A Key at Offensive Line: Pressure’s on Wagner

Bill Huber

GREEN BAY, Wis. – Last season, Green Bay Packers right tackle Bryan Bulaga faced a gauntlet of elite pass rushers to start the year. In the first five weeks, he had individual battles against Chicago’s Khalil Mack, Minnesota’s Danielle Hunter, Denver’s Von Miller, Philadelphia’s Brandon Graham and Dallas’ DeMarcus Lawrence.

Bulaga responded with perhaps his best season. His excellence played a major role in Green Bay going 13-3 and reaching the NFC Championship Game.

With Bulaga departing in free agency, the pressure will be on his replacement, veteran Rick Wagner, to keep the pressure away from Aaron Rodgers.

Gone are the days when it was the left tackle who faced the opponent’s top pass rusher. Last season, 17 edge rushers collected at least 10 sacks. Of that group, six rushed from the defense’s left (or against the right tackle) at least two-thirds of the time and three others rushed from the left at least half the time. That’s nine of 17 – or more than half. In all, 12 of the 17 rushed from the defense’s left at least 40 percent of the time.

Sacks aren’t everything, of course. Green Bay’s schedule features 13 edge defenders who ranked in the top 30 in ProFootballFocus.com’s pass-rushing productivity, a metric that measures sacks, quarterback hits and hurries per pass-rushing snap. Of that group, six rushed at least 60 percent of the time from the left side of the defense (or the right side of the offense) and another three were essentially a 50/50 split.

Here’s how it lines up, week by week:

Game 1: at Minnesota. Hunter, who tied for sixth in PFF’s pass-rushing productivity, rushed 95.3 percent of the time from the defense’s left, meaning he’ll almost exclusively be Wagner’s responsibility barring a major schematic change from coach Mike Zimmer.

Game 2: vs. Detroit. The projected starting ends, Trey Flowers and Romeo Okwara, primarily rushed from the defense’s right last season. Trey Flowers, who was 33rd in PFF’s pass-rushing metric last year with the Lions, rushed mostly from the defense’s left while with the Patriots, so perhaps that will be the adjustment.

Game 3: at New Orleans. Cameron Jordan, who was 14th in PRP, rushed 88.7 percent of the time from the defense’s left. Left tackle David Bakhtiari will have to contend with Marcus Davenport, who was 18th.

Game 4: vs. Atlanta. Dante Fowler, who was 19th in PRP with the Rams, rushed 48.4 percent of the time from the defense’s left.

Game 5: at Tampa Bay. Shaq Barrett, who was merely 11th in PRP but led the NFL in sacks, rushed 43.1 percent of the time from the defense’s left.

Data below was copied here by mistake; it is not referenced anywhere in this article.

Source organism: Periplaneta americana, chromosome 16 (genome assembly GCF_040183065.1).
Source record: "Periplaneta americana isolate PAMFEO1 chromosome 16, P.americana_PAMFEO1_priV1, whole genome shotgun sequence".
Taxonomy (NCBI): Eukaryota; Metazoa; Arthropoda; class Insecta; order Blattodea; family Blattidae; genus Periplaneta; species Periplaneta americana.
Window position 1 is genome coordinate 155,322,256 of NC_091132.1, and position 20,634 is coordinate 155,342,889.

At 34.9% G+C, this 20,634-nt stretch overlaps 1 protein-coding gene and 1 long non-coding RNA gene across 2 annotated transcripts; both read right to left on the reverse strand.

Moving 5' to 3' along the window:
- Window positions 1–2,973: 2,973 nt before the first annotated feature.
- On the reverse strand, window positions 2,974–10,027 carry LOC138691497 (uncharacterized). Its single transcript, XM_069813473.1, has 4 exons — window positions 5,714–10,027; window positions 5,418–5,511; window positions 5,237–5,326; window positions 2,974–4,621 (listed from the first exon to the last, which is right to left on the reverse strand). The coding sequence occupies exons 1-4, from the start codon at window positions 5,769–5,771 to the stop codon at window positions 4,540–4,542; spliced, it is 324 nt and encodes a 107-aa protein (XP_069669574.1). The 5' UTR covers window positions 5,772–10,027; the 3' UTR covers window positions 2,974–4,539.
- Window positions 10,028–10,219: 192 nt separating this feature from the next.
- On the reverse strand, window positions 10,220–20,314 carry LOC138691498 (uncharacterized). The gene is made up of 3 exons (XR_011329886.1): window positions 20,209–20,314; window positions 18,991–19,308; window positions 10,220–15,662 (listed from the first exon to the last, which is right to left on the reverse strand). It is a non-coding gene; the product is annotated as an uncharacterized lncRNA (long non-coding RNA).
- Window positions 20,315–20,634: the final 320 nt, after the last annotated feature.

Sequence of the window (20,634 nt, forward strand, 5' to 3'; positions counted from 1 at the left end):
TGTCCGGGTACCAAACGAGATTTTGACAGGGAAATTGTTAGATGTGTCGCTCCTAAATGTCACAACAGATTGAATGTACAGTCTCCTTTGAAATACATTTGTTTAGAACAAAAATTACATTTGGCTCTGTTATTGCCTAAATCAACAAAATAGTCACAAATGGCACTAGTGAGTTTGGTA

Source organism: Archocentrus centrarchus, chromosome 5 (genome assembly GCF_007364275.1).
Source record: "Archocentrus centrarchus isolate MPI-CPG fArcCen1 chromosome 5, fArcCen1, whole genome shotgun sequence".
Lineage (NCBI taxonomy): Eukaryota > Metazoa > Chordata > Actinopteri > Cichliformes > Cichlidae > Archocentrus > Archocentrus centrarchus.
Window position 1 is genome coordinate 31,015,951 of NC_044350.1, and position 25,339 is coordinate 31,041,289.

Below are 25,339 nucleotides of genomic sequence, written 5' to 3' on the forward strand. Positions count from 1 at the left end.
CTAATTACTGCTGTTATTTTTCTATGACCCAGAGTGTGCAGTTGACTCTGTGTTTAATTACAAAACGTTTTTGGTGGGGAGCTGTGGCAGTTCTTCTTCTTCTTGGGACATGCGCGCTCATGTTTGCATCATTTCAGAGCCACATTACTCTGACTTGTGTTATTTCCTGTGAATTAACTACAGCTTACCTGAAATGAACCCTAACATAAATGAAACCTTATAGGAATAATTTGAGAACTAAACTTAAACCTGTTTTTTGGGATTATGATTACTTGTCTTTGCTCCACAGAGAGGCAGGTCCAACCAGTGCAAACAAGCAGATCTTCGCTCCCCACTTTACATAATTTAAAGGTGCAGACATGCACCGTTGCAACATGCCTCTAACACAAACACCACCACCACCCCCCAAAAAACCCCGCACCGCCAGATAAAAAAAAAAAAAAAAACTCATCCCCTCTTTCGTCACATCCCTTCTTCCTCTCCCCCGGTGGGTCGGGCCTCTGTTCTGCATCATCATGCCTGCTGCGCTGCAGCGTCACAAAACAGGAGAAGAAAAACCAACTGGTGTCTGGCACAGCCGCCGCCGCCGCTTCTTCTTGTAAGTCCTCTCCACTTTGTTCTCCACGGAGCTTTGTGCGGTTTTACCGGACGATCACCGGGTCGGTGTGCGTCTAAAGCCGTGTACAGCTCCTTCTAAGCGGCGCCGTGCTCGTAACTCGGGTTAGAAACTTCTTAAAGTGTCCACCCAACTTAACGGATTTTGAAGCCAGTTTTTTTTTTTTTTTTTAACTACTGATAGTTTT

Game 6: at Houston. The indomitable but oft-injured J.J. Watt, who tied for sixth in PRP, rushed 90.8 percent of the time from the defense’s left.

Game 7: vs. Minnesota. It’s Hunter again.

Game 8: at San Francisco. At more than 85 percent of the time, Dee Ford (third in PRP) and Arik Armstead (tied for 30th) were primarily left-side rushers.

Game 9: Jacksonville. Josh Allen, who was 23rd in PRP, rushed 61.1 percent of the time from the defense’s left.

Game 10: at Indianapolis. The Colts’ best rusher, Houston (26th in PRP), might fall primarily on Bakhtiari.

Game 11: vs. Chicago. Mack, who tied for 30th in PRP but is one of the NFL’s elite defenders, rushed 50.5 percent of the time from the defense’s left. His new sidekick, Robert Quinn (12th), rushed 100 percent of the time from the defense’s right while with the Cowboys.

Game 12: vs. Philadelphia. Graham, who finished 33rd in PFF’s pass-rushing metric, rushed 81.3 percent of the time from the defense’s left.

Game 13: at Detroit.

Game 14: Carolina. Brian Burns, who was 43rd in PRP and had 7.5 sacks as a rookie, rushed from the left 41.3 percent of the time.

Game 15: Tennessee. The Titans signed Vic Beasley, a formerly elite pass rusher, in free agency. With Atlanta, he rushed from the defense’s left 69.9 percent of the time. He was only 70th in PRP.

Game 16: at Chicago. It’s a rematch against Mack. 


Quarterback: Too many incompletions

Receiver: Too many drops

Running back: How will the carries be divided?

Tight end: For starters, it’s Sternberger

Comments (3)
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V-12 Detroit Diesel
V-12 Detroit Diesel

Aaron Rodgers moves on from the Packers, and sells his breakfast products, with Danica Patrick.
His picture goes on some bottles, Uncle Aaron's Panny Cake Syrup.


Are you now using the PFF stats you ridiculed in the WR Adams story?

Bill Huber
Bill Huber


I didn't ridicule PFF's stats. Five real NFL scouts ridiculed PFF for saying Golladay and Thielen are better receivers. PFF's stats are very good - I think just about every team, if not every team, uses them. The player grades and analysis are useless.